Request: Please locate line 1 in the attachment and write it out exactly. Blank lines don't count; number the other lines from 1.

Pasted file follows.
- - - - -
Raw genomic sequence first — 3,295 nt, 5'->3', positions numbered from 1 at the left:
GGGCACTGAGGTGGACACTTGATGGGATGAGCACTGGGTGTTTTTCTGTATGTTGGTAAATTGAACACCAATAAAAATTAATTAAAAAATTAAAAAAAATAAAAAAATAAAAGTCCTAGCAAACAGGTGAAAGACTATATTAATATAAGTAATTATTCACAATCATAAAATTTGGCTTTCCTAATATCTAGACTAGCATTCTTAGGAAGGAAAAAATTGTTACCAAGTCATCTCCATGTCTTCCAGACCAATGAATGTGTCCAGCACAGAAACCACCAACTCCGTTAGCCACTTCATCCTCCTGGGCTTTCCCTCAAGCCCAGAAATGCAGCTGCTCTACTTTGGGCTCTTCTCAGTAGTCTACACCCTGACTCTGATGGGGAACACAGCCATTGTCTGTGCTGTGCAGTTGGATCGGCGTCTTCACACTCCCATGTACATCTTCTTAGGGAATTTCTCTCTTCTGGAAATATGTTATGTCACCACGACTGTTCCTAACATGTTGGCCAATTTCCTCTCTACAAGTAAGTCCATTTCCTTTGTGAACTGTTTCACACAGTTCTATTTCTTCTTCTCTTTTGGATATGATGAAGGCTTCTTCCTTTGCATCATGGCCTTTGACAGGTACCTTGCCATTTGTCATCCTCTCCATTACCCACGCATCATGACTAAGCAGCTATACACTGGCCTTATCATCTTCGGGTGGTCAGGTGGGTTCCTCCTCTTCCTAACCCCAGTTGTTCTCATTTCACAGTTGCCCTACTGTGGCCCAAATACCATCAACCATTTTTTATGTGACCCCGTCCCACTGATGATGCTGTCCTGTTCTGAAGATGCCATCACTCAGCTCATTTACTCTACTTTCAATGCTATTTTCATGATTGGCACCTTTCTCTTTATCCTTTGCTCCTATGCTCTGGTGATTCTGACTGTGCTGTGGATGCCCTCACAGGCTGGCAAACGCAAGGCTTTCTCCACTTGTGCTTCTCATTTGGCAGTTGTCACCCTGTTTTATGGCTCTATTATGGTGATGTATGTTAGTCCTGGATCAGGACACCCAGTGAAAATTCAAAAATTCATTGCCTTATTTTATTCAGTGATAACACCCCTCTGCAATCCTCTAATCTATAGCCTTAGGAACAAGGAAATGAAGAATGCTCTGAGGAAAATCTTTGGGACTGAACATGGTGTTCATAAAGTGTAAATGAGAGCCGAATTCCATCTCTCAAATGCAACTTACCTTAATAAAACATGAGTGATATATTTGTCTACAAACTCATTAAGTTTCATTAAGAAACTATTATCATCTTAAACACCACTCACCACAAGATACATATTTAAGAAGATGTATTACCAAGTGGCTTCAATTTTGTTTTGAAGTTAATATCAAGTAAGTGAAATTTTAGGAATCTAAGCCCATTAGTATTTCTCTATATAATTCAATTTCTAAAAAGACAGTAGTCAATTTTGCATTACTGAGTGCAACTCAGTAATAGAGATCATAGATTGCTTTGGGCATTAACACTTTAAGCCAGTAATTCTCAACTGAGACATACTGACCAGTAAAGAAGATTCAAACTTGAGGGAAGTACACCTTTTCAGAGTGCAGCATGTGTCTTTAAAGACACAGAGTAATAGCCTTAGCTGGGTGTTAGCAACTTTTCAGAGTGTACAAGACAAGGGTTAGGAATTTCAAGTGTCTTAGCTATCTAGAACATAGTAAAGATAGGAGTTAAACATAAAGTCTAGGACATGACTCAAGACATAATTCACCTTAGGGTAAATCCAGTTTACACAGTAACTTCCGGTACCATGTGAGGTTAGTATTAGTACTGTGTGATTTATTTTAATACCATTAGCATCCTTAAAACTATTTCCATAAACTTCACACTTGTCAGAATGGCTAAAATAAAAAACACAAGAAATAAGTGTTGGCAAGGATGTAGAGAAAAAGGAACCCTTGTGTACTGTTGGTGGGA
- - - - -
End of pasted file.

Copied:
Raw genomic sequence first — 3,295 nt, 5'->3', positions numbered from 1 at the left: